Please add this one to the CN zone:



How is the traffic looking for those of you with servers in the CN zone?

#50 recieves between 5-10Mbit/s


Same for


Averaging 4-5Mb/s for the past 3 weeks for

suggests that India is a good next candidate to bootstrap. After that, going down the list of countries by population, Indonesia, Brazil, Nigeria, Mexico, Philippines, Vietnam all have low server counts. As before I’m happy to be in the vanguard of these efforts.


suggests that India is a good next candidate to bootstrap. After that, going down the list of countries by population, Indonesia, Brazil, Nigeria, Mexico, Philippines, Vietnam all have low server counts. As before I’m happy to be in the vanguard of these efforts.

I discovered that the relation between net speed vs. packets per second is not fully linear with low amounts of servers in the pool. I upped from 100 to 1000 Mbit/s for Indonesia and packet rate increased from 2k per second to 3.7k per second which is still pretty easy to handle. At 100 Mbit/s I was probably already absorbing a large part of available NTP requests to the pool.

For India I have no figures for higher net speeds yet. I ran into significant packet loss problems at my India server for higher net speeds and have currently disconnected it from the pool while looking for a more reliable server provider. Distributing the load over more servers for the countries you mentioned is of course the best solution.


5-10 Mbit/s. Its seldom over 12 Mbit, but it does happend.


Please add this server to the CN pool.

Help! Pool Server DDoS! Has my IP got Hardcoded?!

You are welcome to add to any zone which needs bootstrapping


This server can be added to the CN pool.


If there is need of one more server added to the CN zone, you can add this server:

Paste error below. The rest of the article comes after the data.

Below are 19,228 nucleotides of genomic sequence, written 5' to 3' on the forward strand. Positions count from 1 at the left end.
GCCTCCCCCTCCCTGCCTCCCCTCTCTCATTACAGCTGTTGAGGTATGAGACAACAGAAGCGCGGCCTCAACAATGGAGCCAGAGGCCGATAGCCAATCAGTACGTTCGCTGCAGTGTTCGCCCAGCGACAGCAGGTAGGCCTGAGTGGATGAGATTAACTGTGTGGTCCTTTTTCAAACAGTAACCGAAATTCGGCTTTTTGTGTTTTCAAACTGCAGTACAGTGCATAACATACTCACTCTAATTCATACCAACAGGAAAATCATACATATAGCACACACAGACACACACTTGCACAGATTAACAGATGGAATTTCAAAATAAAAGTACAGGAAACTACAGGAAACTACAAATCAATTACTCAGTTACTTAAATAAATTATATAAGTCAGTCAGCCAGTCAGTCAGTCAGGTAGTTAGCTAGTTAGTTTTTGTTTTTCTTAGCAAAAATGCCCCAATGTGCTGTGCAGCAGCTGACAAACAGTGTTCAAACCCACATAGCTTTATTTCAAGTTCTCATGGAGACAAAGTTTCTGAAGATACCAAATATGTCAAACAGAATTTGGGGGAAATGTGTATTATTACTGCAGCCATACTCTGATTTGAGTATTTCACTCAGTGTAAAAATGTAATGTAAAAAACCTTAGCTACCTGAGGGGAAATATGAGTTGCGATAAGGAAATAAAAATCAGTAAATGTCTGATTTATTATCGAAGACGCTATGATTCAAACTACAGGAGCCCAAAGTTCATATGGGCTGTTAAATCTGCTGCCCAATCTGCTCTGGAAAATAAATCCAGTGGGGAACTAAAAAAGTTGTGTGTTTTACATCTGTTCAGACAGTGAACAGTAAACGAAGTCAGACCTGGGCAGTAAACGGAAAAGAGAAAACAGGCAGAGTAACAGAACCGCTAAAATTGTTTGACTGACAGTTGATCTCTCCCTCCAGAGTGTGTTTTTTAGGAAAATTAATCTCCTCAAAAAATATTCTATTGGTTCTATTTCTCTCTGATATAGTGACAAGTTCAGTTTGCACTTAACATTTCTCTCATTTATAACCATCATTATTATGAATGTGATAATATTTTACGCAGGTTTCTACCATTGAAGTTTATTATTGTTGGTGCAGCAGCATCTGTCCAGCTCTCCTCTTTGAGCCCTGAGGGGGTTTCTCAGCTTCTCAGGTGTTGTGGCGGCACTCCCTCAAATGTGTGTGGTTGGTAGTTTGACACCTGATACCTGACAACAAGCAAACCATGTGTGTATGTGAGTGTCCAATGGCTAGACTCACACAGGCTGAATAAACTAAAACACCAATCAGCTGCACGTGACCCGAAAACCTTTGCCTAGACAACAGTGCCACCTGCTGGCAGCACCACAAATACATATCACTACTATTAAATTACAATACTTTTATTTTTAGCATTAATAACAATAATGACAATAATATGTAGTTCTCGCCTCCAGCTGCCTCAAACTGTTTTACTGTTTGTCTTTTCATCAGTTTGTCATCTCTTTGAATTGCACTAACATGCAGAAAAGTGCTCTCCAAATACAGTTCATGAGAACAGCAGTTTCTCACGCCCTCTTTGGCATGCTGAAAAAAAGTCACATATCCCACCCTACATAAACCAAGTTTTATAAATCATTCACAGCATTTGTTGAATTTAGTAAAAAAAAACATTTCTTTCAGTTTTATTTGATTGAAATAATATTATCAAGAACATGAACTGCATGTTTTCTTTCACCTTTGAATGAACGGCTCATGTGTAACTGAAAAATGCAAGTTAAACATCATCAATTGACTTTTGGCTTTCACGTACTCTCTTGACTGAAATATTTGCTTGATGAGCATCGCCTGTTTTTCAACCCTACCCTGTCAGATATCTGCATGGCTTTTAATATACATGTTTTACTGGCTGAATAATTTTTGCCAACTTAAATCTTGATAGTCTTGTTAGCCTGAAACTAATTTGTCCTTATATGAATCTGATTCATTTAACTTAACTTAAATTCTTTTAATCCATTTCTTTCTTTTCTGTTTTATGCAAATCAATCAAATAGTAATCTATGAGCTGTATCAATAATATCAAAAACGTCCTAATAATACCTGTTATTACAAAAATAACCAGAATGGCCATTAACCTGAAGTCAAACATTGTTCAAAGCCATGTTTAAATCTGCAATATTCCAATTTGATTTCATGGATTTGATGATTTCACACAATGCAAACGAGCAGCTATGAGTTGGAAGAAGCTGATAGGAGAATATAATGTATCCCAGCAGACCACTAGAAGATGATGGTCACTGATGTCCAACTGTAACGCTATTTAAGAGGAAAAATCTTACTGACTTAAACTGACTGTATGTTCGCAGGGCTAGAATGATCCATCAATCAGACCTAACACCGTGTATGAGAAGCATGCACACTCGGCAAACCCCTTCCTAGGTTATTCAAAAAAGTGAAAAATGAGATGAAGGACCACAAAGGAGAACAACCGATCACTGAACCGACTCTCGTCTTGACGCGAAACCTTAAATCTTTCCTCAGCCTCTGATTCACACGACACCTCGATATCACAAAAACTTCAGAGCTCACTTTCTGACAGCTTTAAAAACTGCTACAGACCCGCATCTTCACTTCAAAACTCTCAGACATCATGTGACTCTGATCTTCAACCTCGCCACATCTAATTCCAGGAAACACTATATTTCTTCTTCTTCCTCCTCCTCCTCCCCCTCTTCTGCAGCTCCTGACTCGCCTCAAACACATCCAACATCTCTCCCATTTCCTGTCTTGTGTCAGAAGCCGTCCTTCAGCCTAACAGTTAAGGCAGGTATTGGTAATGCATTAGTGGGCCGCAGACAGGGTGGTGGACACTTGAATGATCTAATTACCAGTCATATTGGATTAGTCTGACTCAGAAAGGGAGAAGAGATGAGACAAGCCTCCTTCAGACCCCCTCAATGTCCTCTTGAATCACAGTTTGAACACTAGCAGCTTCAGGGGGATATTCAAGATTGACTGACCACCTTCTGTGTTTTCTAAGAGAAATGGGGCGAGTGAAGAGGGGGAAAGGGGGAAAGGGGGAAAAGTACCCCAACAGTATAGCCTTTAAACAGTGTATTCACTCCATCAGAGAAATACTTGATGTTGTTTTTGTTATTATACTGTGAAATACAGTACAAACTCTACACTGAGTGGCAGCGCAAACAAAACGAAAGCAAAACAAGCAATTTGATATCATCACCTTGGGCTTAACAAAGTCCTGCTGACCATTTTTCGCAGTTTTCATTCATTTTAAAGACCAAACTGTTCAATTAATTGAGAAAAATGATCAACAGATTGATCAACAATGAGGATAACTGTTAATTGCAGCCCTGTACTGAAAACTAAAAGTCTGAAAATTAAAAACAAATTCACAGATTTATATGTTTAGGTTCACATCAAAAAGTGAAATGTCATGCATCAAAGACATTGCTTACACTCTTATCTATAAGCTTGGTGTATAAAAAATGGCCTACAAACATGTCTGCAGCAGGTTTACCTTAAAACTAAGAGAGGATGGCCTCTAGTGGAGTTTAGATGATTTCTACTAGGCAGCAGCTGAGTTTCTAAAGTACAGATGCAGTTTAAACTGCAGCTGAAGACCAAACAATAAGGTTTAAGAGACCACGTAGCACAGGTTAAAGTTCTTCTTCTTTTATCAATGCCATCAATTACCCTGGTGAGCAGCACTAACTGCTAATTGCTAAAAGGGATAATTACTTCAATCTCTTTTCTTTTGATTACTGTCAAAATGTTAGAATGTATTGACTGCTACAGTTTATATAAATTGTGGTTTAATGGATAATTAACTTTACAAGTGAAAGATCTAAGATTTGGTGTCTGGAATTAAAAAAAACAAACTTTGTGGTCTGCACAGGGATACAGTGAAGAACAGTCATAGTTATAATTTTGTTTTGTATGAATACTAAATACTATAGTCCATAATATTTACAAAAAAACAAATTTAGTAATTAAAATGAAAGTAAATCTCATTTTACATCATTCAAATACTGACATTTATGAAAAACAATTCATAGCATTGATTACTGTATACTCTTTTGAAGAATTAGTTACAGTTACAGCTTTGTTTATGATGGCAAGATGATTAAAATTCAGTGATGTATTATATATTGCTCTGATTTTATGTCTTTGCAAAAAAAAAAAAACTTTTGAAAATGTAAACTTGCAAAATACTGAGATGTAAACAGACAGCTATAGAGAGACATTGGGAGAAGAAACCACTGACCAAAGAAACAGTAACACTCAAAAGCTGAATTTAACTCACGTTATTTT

Feel free to add these to the China zone as well:


Please take out of the CN zone again - it’s killing my internet!
Every time the score rises above 10, the Chinese time synch load goes through the roof and my router grinds to a halt, for ALL traffic! Then it drops down to negative figures and the internet becomes usable again!
Took me a while to work out what had happened - it started at the beginning of the weekend.
Did another bunch on CN servers vanish, leaving a high load to me, or what?
Dropped the speed to try to control it, but it’s just cycling more slowly now (and of course I’m less available to local clients with the reduced speed setting).
Once I have stability, I’ll ramp the speed back up - it was at 10Mbit, now on the minimum without actually deleting it!
You can look at the scores on to see what’s happened.


Phil, usually the packet rate itself isn’t a problem, but the problem is with routers trying to track all the connections to the thousands of individual IP addresses. On one of my servers serving the US and CN zones, I received a million queries from 466125 different IP addresses within 1 minute 27 seconds. Trying to track hundreds of thousands of connections might not end well.

If you can, you could turn off connection tracking for NTP requests in your router’s firewall. For reference, I have this in my settings on a CentOS 6 host:

/sbin/iptables -t raw -A PREROUTING -p udp --dport 123 -j NOTRACK
/sbin/ip6tables -t raw -A PREROUTING -p udp --dport 123 -j NOTRACK